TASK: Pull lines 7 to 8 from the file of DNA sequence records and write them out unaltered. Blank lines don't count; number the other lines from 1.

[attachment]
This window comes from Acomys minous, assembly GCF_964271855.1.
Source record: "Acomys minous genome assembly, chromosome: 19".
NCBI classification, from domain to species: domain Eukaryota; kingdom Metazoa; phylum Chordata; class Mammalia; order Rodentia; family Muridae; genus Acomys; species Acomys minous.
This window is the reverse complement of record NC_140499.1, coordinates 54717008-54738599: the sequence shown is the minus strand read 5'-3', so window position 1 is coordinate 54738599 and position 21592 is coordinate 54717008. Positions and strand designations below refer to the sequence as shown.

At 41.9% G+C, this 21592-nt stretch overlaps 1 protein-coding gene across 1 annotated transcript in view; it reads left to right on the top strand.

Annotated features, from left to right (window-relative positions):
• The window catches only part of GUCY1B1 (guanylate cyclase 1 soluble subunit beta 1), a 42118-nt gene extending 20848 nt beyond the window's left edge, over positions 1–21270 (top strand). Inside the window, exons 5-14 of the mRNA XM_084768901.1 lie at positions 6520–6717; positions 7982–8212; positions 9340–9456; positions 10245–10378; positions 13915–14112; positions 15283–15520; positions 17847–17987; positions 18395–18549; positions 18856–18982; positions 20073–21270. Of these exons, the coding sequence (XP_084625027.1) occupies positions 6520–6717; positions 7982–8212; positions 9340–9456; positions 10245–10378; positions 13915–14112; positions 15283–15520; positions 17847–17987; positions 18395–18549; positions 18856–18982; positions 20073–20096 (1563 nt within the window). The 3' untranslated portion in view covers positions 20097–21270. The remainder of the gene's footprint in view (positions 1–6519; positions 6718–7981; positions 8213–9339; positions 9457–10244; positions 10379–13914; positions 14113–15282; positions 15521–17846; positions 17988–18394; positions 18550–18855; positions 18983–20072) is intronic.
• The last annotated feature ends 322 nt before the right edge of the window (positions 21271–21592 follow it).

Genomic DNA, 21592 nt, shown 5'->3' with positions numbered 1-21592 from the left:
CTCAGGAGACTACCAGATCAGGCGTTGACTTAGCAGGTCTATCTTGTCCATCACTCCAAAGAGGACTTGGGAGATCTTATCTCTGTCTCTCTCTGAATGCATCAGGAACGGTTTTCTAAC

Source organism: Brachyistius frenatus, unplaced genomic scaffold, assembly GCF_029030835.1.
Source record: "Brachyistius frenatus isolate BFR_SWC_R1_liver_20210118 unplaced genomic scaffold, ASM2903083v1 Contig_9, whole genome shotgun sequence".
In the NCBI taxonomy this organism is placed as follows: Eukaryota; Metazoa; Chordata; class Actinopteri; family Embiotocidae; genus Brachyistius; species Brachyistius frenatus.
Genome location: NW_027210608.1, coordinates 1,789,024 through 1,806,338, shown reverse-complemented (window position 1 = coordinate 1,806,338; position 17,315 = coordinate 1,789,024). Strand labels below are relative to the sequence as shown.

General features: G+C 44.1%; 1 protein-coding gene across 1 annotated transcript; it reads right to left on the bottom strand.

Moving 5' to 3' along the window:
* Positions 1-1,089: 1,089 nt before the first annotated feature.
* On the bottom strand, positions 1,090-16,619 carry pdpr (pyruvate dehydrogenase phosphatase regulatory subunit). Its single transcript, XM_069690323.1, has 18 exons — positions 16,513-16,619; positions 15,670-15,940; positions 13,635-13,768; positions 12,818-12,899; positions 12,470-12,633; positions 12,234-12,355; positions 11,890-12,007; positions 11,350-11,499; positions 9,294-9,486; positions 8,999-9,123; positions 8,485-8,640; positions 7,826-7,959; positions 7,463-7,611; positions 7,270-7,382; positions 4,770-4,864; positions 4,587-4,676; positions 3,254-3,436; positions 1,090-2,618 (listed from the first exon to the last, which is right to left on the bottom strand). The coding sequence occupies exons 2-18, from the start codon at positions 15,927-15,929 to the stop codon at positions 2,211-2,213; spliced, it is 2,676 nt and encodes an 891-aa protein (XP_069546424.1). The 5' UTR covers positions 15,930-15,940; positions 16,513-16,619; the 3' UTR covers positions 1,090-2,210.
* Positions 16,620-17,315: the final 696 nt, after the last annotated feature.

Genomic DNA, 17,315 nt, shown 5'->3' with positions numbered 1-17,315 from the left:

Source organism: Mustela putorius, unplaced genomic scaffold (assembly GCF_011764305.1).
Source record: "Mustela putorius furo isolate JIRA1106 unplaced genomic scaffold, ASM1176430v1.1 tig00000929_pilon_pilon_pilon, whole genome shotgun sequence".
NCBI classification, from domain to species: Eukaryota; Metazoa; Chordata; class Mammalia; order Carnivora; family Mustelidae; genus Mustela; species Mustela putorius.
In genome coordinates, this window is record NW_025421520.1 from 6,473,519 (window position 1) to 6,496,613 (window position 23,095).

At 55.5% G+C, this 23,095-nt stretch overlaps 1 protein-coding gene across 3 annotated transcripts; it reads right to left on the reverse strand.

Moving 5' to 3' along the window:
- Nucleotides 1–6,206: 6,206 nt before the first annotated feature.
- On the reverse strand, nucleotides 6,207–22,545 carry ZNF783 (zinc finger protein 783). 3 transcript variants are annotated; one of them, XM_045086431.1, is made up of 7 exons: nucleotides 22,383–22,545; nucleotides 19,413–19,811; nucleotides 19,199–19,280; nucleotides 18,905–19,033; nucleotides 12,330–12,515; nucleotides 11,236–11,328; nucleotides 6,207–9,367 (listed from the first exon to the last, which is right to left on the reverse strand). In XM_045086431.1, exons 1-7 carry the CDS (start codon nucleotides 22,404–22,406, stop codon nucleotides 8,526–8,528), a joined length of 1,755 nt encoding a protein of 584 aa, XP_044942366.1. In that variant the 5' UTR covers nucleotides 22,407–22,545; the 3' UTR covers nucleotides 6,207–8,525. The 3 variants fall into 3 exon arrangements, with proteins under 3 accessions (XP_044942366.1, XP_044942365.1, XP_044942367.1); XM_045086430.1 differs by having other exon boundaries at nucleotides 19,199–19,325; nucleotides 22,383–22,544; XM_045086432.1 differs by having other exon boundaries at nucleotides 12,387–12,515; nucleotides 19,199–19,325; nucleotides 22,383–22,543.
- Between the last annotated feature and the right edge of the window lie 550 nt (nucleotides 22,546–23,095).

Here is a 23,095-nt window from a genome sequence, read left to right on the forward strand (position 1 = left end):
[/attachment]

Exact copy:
• The window catches only part of GUCY1B1 (guanylate cyclase 1 soluble subunit beta 1), a 42118-nt gene extending 20848 nt beyond the window's left edge, over positions 1–21270 (top strand). Inside the window, exons 5-14 of the mRNA XM_084768901.1 lie at positions 6520–6717; positions 7982–8212; positions 9340–9456; positions 10245–10378; positions 13915–14112; positions 15283–15520; positions 17847–17987; positions 18395–18549; positions 18856–18982; positions 20073–21270. Of these exons, the coding sequence (XP_084625027.1) occupies positions 6520–6717; positions 7982–8212; positions 9340–9456; positions 10245–10378; positions 13915–14112; positions 15283–15520; positions 17847–17987; positions 18395–18549; positions 18856–18982; positions 20073–20096 (1563 nt within the window). The 3' untranslated portion in view covers positions 20097–21270. The remainder of the gene's footprint in view (positions 1–6519; positions 6718–7981; positions 8213–9339; positions 9457–10244; positions 10379–13914; positions 14113–15282; positions 15521–17846; positions 17988–18394; positions 18550–18855; positions 18983–20072) is intronic.
• The last annotated feature ends 322 nt before the right edge of the window (positions 21271–21592 follow it).